Relations between Korea and Japan are plunging further after the Shinzo Abe administration on Friday unveiled a report undercutting its watershed 1993 apology for its mobilization of Korean women to frontline brothels in World War II.
A five-member panel consisting of legal, women's rights and media experts has been "reexamining the background" of the Kono Statement since late February, headed by former Prosecutor-General Keiichi Tadaki.
Seoul's Foreign Ministry expressed "deep regret" that Tokyo had pressed ahead with the review while pledging to uphold the statement, calling it "contradictory, meaningless and unnecessary."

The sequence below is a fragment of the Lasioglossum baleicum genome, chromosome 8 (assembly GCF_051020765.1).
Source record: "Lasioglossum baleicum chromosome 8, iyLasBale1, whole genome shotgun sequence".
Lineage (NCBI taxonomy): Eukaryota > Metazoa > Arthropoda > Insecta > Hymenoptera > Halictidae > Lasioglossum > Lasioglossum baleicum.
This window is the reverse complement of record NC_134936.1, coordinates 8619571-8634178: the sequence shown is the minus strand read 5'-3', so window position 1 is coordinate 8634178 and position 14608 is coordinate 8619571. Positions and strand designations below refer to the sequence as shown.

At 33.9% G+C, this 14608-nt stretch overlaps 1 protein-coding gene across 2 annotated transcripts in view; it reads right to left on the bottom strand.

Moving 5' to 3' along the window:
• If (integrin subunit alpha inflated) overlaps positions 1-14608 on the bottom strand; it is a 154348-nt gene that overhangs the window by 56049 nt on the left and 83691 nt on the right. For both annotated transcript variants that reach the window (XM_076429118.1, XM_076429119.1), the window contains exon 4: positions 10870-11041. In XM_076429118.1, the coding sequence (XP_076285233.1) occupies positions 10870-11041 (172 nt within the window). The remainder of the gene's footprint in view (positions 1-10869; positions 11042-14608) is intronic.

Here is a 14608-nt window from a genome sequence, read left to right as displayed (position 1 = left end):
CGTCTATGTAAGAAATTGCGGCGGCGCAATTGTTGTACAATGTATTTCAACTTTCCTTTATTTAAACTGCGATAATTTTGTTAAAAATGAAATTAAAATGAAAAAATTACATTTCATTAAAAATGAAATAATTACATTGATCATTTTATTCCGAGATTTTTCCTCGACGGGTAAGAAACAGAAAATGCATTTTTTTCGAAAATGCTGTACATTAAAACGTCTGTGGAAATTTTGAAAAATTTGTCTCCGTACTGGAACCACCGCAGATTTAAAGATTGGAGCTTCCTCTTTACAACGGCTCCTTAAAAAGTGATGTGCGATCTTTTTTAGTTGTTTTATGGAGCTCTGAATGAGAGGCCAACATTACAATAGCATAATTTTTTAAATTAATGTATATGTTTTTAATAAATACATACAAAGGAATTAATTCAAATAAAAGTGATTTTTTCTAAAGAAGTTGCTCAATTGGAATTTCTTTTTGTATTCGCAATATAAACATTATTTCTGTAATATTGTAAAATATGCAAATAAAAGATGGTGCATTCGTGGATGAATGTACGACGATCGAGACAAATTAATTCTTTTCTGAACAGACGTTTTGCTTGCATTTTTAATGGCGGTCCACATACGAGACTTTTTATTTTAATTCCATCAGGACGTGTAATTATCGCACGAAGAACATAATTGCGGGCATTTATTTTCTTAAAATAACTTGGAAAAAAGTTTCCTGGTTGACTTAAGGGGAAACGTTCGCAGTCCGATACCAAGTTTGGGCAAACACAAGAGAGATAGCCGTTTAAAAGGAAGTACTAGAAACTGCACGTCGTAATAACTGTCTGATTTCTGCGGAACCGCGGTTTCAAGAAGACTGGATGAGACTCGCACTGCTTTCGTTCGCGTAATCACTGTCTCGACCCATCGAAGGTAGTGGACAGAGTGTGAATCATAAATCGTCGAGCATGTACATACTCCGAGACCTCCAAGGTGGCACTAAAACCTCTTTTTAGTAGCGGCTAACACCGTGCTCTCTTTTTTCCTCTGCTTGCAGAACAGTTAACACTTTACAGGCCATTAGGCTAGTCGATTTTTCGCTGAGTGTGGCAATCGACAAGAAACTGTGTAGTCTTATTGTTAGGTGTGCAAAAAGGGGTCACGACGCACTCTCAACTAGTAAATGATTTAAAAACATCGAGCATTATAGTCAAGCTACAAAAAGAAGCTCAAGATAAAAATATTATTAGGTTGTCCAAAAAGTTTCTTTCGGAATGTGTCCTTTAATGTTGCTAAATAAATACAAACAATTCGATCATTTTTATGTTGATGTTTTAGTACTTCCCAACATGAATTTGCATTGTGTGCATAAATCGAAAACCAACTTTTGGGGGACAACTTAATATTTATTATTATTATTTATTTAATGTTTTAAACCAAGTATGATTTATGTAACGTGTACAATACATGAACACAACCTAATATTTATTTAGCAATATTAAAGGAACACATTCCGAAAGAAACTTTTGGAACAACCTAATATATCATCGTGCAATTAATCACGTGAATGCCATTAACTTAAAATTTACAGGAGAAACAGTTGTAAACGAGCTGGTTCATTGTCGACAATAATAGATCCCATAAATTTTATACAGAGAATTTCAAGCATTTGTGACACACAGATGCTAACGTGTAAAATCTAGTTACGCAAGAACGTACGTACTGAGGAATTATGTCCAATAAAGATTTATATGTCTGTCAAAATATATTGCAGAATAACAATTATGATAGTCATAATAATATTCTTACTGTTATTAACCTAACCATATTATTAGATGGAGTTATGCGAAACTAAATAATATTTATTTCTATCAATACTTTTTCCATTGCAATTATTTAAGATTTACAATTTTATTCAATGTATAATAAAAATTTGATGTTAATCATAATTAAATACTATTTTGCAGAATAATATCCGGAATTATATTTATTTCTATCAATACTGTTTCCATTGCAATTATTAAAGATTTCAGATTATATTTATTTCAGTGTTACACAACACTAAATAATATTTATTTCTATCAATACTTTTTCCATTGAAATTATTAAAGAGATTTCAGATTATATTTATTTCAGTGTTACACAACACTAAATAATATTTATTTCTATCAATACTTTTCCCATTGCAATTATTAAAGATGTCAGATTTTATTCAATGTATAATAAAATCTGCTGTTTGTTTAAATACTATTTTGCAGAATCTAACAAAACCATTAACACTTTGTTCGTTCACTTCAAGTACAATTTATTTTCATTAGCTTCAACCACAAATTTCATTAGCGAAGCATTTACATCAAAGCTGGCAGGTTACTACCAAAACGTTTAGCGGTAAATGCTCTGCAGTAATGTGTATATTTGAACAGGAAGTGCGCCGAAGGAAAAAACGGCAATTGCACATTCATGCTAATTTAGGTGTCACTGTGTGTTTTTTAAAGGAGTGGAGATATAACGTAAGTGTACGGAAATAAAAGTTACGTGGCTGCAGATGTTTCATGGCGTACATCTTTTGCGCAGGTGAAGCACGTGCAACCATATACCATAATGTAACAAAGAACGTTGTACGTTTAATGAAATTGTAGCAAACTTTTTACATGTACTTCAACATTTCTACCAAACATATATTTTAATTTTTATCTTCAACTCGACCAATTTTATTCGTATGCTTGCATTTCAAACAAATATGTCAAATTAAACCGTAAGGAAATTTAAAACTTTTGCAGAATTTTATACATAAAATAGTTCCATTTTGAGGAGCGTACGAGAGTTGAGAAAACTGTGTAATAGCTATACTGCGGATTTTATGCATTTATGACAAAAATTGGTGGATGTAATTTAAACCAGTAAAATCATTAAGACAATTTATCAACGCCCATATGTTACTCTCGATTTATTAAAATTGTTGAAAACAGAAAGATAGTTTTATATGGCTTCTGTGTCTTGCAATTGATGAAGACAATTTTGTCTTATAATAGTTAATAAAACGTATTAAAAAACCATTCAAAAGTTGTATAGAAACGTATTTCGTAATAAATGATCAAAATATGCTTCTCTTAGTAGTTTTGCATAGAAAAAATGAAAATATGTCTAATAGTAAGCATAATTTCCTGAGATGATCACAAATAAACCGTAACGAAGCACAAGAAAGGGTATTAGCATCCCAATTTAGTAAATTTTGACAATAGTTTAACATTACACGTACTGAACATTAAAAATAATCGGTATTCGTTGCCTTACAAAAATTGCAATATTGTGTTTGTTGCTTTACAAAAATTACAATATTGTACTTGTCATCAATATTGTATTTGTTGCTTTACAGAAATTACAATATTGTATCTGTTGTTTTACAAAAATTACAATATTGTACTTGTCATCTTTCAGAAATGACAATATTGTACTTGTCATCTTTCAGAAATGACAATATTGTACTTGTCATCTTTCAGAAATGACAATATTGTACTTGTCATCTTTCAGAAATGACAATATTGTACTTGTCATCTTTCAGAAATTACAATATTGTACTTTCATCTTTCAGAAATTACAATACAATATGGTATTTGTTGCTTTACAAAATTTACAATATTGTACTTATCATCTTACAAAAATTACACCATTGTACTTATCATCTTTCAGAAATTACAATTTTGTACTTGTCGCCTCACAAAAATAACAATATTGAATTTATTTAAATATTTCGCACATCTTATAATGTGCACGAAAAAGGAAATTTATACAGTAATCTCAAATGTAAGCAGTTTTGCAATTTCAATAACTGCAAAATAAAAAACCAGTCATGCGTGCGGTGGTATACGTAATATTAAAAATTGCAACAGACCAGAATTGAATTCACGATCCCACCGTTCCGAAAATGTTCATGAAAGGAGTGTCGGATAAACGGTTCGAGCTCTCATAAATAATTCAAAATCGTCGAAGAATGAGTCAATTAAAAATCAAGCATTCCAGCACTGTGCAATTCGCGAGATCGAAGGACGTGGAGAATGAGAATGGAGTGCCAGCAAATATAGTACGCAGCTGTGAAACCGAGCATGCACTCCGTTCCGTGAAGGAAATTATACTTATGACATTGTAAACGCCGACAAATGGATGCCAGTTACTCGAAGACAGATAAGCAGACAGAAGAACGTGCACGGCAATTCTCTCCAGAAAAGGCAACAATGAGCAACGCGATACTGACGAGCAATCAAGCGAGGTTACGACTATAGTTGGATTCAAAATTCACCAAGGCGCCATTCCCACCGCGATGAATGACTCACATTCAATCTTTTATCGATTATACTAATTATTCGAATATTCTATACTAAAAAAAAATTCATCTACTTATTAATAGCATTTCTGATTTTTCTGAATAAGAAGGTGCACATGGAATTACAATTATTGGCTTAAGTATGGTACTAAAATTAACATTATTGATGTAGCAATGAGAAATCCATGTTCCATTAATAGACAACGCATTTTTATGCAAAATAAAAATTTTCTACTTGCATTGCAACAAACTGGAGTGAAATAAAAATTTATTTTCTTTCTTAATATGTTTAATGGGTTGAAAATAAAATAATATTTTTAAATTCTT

The 25-page paper, submitted to a lower house committee earlier in the day, concluded that the two countries "consulted on the language during the drafting process" and agreed not to make the fact public.
Tokyo, for instance, initially inserted a sentence that the so-called comfort women were recruited by contractors who received military authorities' "intent," which was ultimately replaced by "request" in line with Seoul's suggestion.
The report also said no follow-up survey took place to verify the testimonies of 16 victims which laid the groundwork for the landmark statement.
The event came amid widespread concerns that the hawkish premier would attempt to negate the apology that brought a thaw in the two former foes' checkered relations.
Yet Chief Cabinet Secretary Yoshihide Suga said his administration stands by the apology, reiterating that historical research and assessment including on the comfort women issue was "the job of experts."